Well, that didn’t take long! Deadline reports that the biography “Steve Jobs,” written by Time Magazine managing editor Walter Isaacson, has been acquired by Sony Pictures for a feature. The deal includes Mark Gordon (“Saving Private Ryan”) as the film’s producer.
Isaacson’s much-anticipated 448-page book had a Thanksgiving pub date but Simon & Schuster moved that up to October 24, no doubt to capitalize on the worldwide attention being heaped on the Apple co-founder, who died Wednesday at the age of 56. Steve Jobs cooperated with Isaacson on the book, sitting down to 40 interviews with the writer. Isaacson also had over 100 conversations with Jobs’ family members, friends, colleagues, and competitors. It's bound to be a riveting read, and Sony seems like the perfect studio to turn it into a movie, having recently adapted other nonfiction works into successful films such as “The Social Network” and “Moneyball.”
The question that is probably already swirling throughout Hollywood is who will play the eccentric and beloved icon? This won’t be the first time an actor dons Steve Jobs’ turtleneck. Apart from an irreverent animated appearance earlier this year on “South Park,” Jobs was a central character in 1999’s “The Pirates of Silicon Valley” that aired on TNT. He was portrayed by Noah Wyle (“ER”) in that film and Steve was so pleased with the performance that he invited Wyle to come to the Macworld convention that year to deliver the keynote….dressed as him, of course!
For the Sony pic, I’m guessing the producers will go straight to the top of the A-list. Would someone like Leo DiCaprio be willing to take on yet another titan of American culture? I can see Daniel Day-Lewis but I’m guessing he’s too old since much of the action will take place when Jobs was co-founding Apple in his 20s. I know! How about Michael Cera? He might have just the right amount of nerdiness, charisma, and gravitas for the role.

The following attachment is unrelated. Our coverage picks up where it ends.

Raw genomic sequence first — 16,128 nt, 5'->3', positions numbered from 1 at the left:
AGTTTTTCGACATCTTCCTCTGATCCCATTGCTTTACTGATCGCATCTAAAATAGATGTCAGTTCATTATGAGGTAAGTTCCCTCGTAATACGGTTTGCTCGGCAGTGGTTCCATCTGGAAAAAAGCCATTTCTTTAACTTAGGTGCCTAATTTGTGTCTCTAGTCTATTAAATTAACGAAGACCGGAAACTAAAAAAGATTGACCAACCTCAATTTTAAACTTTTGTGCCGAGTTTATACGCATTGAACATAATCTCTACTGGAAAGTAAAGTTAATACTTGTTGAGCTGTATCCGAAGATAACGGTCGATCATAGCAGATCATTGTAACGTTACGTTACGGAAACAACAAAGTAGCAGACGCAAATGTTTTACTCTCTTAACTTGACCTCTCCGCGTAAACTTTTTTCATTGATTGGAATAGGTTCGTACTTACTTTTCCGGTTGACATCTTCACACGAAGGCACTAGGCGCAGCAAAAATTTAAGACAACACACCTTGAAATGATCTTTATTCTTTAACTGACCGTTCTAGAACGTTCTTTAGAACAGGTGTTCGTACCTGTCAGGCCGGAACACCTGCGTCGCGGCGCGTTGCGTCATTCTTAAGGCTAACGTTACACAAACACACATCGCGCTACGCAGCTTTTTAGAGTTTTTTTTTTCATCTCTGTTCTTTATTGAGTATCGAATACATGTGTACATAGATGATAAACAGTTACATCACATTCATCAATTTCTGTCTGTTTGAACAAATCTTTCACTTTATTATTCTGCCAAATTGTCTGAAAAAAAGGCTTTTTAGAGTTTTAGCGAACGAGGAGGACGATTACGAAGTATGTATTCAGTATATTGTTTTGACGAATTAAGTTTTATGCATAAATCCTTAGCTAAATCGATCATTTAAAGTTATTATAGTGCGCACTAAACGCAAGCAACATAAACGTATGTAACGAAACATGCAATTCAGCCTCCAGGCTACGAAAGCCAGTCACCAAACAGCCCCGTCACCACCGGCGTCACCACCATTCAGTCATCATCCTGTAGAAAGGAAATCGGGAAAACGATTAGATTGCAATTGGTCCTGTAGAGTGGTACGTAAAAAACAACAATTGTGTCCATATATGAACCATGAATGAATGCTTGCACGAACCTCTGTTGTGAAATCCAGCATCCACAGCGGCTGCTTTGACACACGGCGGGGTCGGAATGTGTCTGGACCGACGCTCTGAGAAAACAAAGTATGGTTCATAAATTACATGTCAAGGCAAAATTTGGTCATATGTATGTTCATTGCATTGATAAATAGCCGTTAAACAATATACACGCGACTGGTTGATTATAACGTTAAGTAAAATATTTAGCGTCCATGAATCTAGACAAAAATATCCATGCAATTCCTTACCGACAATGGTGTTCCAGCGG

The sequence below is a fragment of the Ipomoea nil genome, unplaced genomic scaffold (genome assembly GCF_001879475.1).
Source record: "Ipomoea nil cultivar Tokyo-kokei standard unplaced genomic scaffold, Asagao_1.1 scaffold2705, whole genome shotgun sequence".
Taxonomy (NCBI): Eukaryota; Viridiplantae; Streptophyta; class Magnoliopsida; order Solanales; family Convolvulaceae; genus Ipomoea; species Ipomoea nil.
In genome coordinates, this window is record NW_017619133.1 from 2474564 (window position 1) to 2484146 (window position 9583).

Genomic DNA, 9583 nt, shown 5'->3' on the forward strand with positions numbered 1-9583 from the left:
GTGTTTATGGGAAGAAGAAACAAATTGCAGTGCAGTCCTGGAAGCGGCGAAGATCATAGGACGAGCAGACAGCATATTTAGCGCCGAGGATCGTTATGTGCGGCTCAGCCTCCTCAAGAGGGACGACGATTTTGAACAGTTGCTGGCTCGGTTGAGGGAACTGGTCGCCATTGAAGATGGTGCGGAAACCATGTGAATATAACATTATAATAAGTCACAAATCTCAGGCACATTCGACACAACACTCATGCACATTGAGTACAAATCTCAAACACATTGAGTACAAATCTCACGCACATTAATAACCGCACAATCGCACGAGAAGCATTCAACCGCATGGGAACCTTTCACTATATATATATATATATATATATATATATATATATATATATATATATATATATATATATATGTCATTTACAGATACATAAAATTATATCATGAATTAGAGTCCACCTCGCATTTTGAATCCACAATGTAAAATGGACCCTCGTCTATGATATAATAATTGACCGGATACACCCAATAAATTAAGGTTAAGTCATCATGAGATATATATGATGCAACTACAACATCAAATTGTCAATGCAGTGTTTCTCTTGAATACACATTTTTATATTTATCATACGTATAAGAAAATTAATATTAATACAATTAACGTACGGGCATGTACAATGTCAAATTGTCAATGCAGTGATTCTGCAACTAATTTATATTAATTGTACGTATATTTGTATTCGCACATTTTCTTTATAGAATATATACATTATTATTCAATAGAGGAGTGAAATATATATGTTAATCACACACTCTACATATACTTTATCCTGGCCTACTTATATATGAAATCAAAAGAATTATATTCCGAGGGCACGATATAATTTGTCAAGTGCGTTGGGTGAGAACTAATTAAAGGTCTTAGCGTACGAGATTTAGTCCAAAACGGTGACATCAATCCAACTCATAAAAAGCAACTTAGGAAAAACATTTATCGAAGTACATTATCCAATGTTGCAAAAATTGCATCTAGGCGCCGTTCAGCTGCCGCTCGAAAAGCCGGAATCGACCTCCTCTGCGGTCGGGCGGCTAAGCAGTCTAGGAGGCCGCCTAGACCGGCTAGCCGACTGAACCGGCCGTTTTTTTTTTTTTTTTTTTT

Who would you cast in the sure-to-be-huge Steve Jobs movie?
Sean Hackett's directorial debut is a gem
As America has gone to war over the past few years, a number of films about soldiers returning home after their service have hit cinema screens. Whereas most of these films are decidedly heavy affairs (fare like "The Lucky Ones" or "Stop-Loss"), Sean Hackett's directorial debut, "Homecoming," takes a somewhat lighter approach to the subject of military leave.
The independent film stars Brea Grant as Estelle Szymanski, an Army medic on leave and back home for just 18 days. With only a short amount of time together, Estelle's mom tries to cram all the stuff they're missing into less than three weeks, and Estelle's best friends (Hackett and Tom Fox Davies) attempt to feel normal with their old friend. It's funny and sweet and sad and very original. Estelle's story may focus on her, but it's wise enough to speak to the experience of many other soldiers. It's, in short, a wonderful debut from Hackett.
The film has shown at a number of festivals in the past year, including the Central Florida Film Festival, the Sidewalk Film Festival, the Columbia Gorge Film Festival, and the Kansas City Film Festival (where it won Best Narrative Feature). The film does not currently have a release date, but it does have a very active Demand It campaign, where moviegoers can demand that the film be brought to their city.